The missing piece to the puzzle: financial institutions and the deforestation challenge

17 July 2018

by Christina Elvers and Lara Jackson

Britain, alongside large parts of Europe and indeed the world, are currently experiencing record summer temperatures. And building on the summer trend over the last three years, 2018 seems well on track to be one of the hottest years on record. There is general consensus that climate change is the number one contributor to this warming, and that urgent action needs to be taken to halt it.

Tropical forests have a crucial role to play in tackling climate change, potentially contributing up to one third of the greenhouse gas (GHG) savings needed. However, global tree cover loss reached a record high in 2016, with the loss totalling an area about the size of New Zealand. This only marginally improved in 2017.

Commercial agriculture is responsible for nearly 70% of that tropical deforestation, most of which results from the production of four soft ‘forest risk’ commodities: cattle products (beef and leather) palm oil, soy, and timber products (including paper).

In a recent report for the Tropical Forest Alliance 2020, which we developed together with the Global Canopy Programme, we argue that the role of financial institutions as financiers of agricultural companies needs greater attention - not only because financial institutions are important in the fight to keep tropical forests standing, but crucially because it makes business sense.

When making investment or lending decisions, financial institutions look at the potential risks and opportunities that might materialise. Our report highlights that financial institutions are exposed to a number of risks associated with deforestation - more so, we argue, than is commonly accounted for.

To date few financial institutions have gone beyond looking at the reputational risks associated with deforestation, not taking into account risks more fundamental to their business such as the risk of ‘stranded assets’. Put simply, stranded assets are assets (in this case: land) which a company expects it can use for commercial purposes (in this case: to plant and harvest soft commodities for profit), but which in fact won’t be commercially viable due to changes in regulation, market demand, or changes in physical conditions.

While the risks of stranded assets are widely understood in the context of the energy sector, we argue that with the Paris Agreement and countries’ accompanying Nationally Determined Contributions (NDCs), regulation is expected to restrict the access and ability to convert land. This could drastically impact the valuation of some companies and would directly affect these companies’ financiers.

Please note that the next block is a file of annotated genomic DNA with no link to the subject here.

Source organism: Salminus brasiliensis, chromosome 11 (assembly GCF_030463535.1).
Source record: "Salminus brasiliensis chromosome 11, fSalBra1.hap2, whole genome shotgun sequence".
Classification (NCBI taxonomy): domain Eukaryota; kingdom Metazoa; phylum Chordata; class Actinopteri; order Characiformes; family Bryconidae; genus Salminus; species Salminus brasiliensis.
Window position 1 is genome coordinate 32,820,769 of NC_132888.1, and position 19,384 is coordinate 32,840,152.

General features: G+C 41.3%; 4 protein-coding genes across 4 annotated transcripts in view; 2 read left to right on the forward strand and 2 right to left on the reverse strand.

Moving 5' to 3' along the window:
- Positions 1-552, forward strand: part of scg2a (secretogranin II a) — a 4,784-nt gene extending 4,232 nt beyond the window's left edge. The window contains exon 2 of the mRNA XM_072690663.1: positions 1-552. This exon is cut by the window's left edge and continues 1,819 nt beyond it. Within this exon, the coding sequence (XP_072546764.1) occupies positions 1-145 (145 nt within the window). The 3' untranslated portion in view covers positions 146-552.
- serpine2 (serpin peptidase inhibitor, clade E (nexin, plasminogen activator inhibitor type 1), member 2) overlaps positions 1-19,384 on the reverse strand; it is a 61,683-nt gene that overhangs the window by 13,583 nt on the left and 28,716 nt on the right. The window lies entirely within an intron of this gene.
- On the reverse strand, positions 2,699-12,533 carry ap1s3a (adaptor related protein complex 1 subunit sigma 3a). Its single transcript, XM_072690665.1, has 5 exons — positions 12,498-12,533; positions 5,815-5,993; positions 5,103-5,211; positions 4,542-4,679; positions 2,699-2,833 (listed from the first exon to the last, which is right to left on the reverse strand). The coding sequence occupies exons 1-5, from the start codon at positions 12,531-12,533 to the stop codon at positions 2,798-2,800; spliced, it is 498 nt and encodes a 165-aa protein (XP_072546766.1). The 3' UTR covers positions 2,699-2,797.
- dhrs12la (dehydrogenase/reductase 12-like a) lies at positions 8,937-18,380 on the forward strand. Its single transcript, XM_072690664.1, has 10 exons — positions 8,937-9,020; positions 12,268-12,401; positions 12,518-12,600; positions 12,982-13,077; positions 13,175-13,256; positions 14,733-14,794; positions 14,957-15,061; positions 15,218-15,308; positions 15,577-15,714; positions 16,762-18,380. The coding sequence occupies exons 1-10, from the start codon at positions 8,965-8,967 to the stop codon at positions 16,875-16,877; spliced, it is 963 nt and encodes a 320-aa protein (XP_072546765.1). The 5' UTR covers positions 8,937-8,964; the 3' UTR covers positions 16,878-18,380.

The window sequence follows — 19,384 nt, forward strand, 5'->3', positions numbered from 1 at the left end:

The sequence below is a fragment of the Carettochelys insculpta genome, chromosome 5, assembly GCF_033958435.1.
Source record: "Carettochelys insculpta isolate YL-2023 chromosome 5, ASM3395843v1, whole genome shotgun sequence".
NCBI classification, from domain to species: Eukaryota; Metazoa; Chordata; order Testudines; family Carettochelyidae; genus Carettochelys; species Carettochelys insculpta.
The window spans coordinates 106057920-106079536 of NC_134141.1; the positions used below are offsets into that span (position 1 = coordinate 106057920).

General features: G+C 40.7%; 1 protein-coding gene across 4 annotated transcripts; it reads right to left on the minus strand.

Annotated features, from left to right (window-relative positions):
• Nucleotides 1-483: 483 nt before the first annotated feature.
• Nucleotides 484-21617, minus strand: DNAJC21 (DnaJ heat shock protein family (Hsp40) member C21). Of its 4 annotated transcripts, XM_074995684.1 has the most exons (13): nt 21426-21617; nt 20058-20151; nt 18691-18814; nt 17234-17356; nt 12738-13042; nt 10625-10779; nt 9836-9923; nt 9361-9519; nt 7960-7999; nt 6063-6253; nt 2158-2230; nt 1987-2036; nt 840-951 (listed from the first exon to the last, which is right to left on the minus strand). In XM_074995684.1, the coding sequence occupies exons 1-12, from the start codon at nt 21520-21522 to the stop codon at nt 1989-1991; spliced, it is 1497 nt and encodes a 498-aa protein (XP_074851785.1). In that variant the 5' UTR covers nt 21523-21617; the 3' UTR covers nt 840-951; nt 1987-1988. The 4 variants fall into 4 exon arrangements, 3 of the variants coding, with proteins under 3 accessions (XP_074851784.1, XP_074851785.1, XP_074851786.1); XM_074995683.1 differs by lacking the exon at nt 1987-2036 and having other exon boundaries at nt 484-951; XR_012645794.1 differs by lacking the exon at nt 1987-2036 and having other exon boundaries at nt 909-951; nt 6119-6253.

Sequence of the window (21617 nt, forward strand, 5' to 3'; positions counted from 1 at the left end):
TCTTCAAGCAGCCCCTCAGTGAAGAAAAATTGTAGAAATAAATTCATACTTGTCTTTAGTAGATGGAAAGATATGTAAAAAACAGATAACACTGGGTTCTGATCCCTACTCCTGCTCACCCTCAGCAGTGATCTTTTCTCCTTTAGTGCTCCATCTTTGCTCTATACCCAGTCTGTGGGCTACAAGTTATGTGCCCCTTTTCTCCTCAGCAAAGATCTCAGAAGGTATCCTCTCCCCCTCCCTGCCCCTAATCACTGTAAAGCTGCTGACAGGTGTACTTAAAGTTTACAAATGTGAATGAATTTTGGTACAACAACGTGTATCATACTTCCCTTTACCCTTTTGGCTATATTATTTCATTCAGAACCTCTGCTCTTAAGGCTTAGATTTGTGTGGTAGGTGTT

Financial institutions need to better understand and quantify these risks potentially hiding in their loan books and investments and the business case behind taking action. We recommend that financial institutions conduct scenario analyses to understand the potential effect of macroeconomic changes over the next 5-10 years. This analysis should include how the Paris Agreement and the corresponding country NDCs and increasing public and investor pressure concerning environmental and social risks will influence changes in regulation, international and regional banking market centres and forest nations.

Our report also shows that while there are unexplored risks related to deforestation, there are also great opportunities in the space. A few pioneers are now exploring the range of opportunities in taking a ‘green’ outlook to their lending and investments. These opportunities include the use of sustainability performance linked loans, supporting landscape approaches with green finance and the issuance of green bonds.  With a renewed interest in Natural Climate Solutions (including stopping deforestation and restoring forest areas), opportunities could even exist for recommercialising assets previously threatened with stranding.  

Bold ambitions on climate change require bold action from all stakeholders linked to soft commodities. Those institutions who can capitalise on both the opportunities as well as mitigating the risks are likely to be the ultimate winners.

Ends

If you are interested in this topic and want to discuss it further, contact:

Christina Elvers

Sustainability and Climate Change

Mobile: +44 7701 295 958   Email: [email protected]